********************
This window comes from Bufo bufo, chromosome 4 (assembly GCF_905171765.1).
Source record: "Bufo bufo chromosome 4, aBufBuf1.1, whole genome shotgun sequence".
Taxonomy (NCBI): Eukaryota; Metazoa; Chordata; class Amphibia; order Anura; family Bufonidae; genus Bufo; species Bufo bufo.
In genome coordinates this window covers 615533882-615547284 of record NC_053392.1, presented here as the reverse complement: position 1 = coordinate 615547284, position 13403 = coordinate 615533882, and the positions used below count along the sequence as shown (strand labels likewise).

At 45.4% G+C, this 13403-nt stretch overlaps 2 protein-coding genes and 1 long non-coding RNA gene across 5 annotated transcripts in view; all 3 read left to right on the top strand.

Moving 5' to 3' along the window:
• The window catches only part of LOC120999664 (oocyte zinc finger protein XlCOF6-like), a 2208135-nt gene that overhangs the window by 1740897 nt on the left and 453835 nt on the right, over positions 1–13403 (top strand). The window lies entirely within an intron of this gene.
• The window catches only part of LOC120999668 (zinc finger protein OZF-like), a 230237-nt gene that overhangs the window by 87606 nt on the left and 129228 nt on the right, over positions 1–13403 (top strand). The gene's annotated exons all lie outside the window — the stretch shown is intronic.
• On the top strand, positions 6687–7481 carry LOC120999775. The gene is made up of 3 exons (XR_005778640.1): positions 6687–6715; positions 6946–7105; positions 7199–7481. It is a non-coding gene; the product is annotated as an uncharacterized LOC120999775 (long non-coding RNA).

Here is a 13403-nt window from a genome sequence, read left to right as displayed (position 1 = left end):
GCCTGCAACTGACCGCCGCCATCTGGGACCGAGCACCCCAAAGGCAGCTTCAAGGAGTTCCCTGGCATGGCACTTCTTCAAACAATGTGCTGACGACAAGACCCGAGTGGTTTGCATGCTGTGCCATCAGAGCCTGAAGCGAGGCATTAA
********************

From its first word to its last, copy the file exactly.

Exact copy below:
This window comes from Bufo bufo, chromosome 4 (assembly GCF_905171765.1).
Source record: "Bufo bufo chromosome 4, aBufBuf1.1, whole genome shotgun sequence".
Taxonomy (NCBI): Eukaryota; Metazoa; Chordata; class Amphibia; order Anura; family Bufonidae; genus Bufo; species Bufo bufo.
In genome coordinates this window covers 615533882-615547284 of record NC_053392.1, presented here as the reverse complement: position 1 = coordinate 615547284, position 13403 = coordinate 615533882, and the positions used below count along the sequence as shown (strand labels likewise).

At 45.4% G+C, this 13403-nt stretch overlaps 2 protein-coding genes and 1 long non-coding RNA gene across 5 annotated transcripts in view; all 3 read left to right on the top strand.

Moving 5' to 3' along the window:
• The window catches only part of LOC120999664 (oocyte zinc finger protein XlCOF6-like), a 2208135-nt gene that overhangs the window by 1740897 nt on the left and 453835 nt on the right, over positions 1–13403 (top strand). The window lies entirely within an intron of this gene.
• The window catches only part of LOC120999668 (zinc finger protein OZF-like), a 230237-nt gene that overhangs the window by 87606 nt on the left and 129228 nt on the right, over positions 1–13403 (top strand). The gene's annotated exons all lie outside the window — the stretch shown is intronic.
• On the top strand, positions 6687–7481 carry LOC120999775. The gene is made up of 3 exons (XR_005778640.1): positions 6687–6715; positions 6946–7105; positions 7199–7481. It is a non-coding gene; the product is annotated as an uncharacterized LOC120999775 (long non-coding RNA).

Here is a 13403-nt window from a genome sequence, read left to right as displayed (position 1 = left end):
GCCTGCAACTGACCGCCGCCATCTGGGACCGAGCACCCCAAAGGCAGCTTCAAGGAGTTCCCTGGCATGGCACTTCTTCAAACAATGTGCTGACGACAAGACCCGAGTGGTTTGCATGCTGTGCCATCAGAGCCTGAAGCGAGGCATTAA